Under the ACA, employers-sponsored health plans must meet the ACA's parameters for minimum essential coverage, minimum value and affordability. Employees who are not offered a plan that meets these criteria and who satisfy income-eligibility requirements are eligible for subsidized coverage through the ACA's public exchange/marketplace—and if their employer has 50 or more full-time or equivalent employers, then the employer faces penalties under the ACA's shared-responsibility provisions.

Under the BCRA, however, after 2019 tax credits would not be available to individuals if they are offered minimum essential coverage, without regard to any affordability or minimum value requirement, according to analysis by Lockton Benefit Group of Kansas City, Mo.

ACA Reporting Requirements

The Senate bill "doesn't appear to differ from the House bill with respect to annual ACA information-reporting by employers," Conley said. As with the House's American Health Care Act, "even in the absence of an individual or employer mandate, if there is a tax credit and that tax credit is conditioned, in part, on whether your employer has offered you qualified health insurance coverage, the IRS needs to know whether the employer offered you qualifying health insurance coverage," he explained.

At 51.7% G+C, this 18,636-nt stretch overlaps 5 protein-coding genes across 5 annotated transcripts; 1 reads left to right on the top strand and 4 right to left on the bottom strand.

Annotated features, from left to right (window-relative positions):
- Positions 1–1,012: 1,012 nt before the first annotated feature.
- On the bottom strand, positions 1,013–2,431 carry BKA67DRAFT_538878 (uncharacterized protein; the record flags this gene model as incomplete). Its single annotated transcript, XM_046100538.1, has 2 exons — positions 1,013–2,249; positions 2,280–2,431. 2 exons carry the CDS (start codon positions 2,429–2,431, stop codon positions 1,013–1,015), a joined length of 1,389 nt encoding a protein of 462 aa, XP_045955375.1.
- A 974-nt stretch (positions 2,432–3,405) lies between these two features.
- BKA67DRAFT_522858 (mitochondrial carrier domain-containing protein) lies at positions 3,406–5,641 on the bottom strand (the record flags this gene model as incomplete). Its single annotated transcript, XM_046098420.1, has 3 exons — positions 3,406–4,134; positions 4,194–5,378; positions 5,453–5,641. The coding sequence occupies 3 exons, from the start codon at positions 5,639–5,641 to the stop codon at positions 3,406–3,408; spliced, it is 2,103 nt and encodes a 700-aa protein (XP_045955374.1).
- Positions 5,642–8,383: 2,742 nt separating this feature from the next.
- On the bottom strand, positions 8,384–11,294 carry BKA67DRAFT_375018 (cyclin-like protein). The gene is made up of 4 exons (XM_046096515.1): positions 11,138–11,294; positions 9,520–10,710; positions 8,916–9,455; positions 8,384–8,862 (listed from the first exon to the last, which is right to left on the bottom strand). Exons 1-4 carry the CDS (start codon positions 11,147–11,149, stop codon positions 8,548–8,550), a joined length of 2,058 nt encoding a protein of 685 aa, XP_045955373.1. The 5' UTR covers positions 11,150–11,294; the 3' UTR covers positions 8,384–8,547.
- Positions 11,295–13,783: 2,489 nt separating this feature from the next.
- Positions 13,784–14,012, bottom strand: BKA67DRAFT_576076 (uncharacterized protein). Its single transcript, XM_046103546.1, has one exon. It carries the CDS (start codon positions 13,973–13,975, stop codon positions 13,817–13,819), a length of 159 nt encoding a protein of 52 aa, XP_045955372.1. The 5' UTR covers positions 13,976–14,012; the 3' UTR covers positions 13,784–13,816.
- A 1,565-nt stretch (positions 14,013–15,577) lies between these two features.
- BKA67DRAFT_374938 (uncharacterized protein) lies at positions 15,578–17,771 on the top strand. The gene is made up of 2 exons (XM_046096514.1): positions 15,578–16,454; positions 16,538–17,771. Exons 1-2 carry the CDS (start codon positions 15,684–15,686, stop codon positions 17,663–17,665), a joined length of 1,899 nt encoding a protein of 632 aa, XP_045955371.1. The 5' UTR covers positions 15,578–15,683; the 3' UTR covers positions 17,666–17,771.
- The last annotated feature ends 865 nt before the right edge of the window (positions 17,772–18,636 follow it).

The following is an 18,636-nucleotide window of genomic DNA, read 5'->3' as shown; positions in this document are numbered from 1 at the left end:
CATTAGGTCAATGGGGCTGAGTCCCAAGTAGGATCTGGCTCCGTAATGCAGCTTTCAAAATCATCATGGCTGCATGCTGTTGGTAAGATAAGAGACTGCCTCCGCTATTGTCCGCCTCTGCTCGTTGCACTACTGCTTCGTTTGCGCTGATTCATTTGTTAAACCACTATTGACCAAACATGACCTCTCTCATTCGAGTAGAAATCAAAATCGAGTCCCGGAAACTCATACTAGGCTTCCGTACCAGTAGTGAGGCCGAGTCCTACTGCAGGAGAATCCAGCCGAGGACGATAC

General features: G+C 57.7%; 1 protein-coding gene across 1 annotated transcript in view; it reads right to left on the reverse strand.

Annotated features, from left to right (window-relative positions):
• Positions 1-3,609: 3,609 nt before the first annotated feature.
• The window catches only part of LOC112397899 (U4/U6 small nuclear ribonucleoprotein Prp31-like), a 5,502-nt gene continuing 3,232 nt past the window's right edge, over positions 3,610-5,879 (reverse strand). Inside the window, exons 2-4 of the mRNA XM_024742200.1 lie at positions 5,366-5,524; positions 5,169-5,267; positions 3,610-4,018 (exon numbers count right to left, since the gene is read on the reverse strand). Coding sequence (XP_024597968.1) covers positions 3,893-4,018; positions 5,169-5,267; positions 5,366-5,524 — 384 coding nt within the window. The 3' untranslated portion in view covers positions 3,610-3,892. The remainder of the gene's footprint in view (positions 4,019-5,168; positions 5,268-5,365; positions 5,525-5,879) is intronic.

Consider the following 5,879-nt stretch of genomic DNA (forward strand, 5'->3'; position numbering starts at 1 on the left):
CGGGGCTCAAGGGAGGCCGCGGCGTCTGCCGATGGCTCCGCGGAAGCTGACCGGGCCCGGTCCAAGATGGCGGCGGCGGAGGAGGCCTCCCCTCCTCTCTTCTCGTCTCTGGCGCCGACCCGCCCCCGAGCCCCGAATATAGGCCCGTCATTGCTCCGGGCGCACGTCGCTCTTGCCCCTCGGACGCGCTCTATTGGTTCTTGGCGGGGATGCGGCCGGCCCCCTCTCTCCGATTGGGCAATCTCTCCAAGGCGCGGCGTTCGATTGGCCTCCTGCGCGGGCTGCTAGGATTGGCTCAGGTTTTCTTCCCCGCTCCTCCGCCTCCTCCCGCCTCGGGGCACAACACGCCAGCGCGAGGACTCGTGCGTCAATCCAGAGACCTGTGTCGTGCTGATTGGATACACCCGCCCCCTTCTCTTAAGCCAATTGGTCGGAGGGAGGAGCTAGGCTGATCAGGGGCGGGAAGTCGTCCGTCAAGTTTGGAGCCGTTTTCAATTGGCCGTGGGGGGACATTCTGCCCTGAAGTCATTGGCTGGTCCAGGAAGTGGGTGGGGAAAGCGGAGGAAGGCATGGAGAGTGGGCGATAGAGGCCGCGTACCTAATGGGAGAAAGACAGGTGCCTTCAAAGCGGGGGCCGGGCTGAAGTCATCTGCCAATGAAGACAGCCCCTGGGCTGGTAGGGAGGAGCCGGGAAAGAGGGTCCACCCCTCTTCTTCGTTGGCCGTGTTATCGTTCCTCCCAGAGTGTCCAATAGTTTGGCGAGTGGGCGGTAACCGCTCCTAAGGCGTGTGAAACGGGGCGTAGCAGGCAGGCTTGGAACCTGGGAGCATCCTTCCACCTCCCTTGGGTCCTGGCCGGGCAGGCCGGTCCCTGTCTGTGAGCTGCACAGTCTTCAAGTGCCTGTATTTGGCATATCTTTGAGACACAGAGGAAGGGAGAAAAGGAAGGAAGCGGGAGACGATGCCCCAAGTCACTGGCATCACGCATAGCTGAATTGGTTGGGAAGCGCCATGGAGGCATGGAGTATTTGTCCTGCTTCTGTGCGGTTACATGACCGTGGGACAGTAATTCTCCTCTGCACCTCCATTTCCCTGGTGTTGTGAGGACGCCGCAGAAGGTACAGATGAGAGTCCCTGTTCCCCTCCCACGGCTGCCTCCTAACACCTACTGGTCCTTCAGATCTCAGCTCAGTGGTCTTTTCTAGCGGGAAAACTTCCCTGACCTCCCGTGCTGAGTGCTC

However, eliminating the individual and employer mandate penalties would allow federal agencies to simplify employer reporting. For instance, "there would be a reduced burden in that you no longer have to track full-time staff for purposes of offering coverage to individuals working 30 or more hours a week; that piece would drop off." He further noted, "there likely will be no [Form 1095] Line 16 reporting for the employer mandate safe harbor, given that the employer mandate penalty would be zeroed out."

After 2019, when the new provisions would take effect, "presumably, the IRS could move to modify employers' reporting requirements, and they could even do so before 2019," Conley said.

[SHRM members-only HR Q&A: How has the Affordable Care Act affected employers that use part-time employees?]

Cadillac Tax Persists

The Senate bill "fully repeals every other tax imposed by the Affordable Care Act, and the same must be done for the Cadillac tax to avoid harming the 1 out of 2 Americans who receive health coverage through their employer," said a statement by the Alliance to Fight the 40, which advocates repeal of the tax.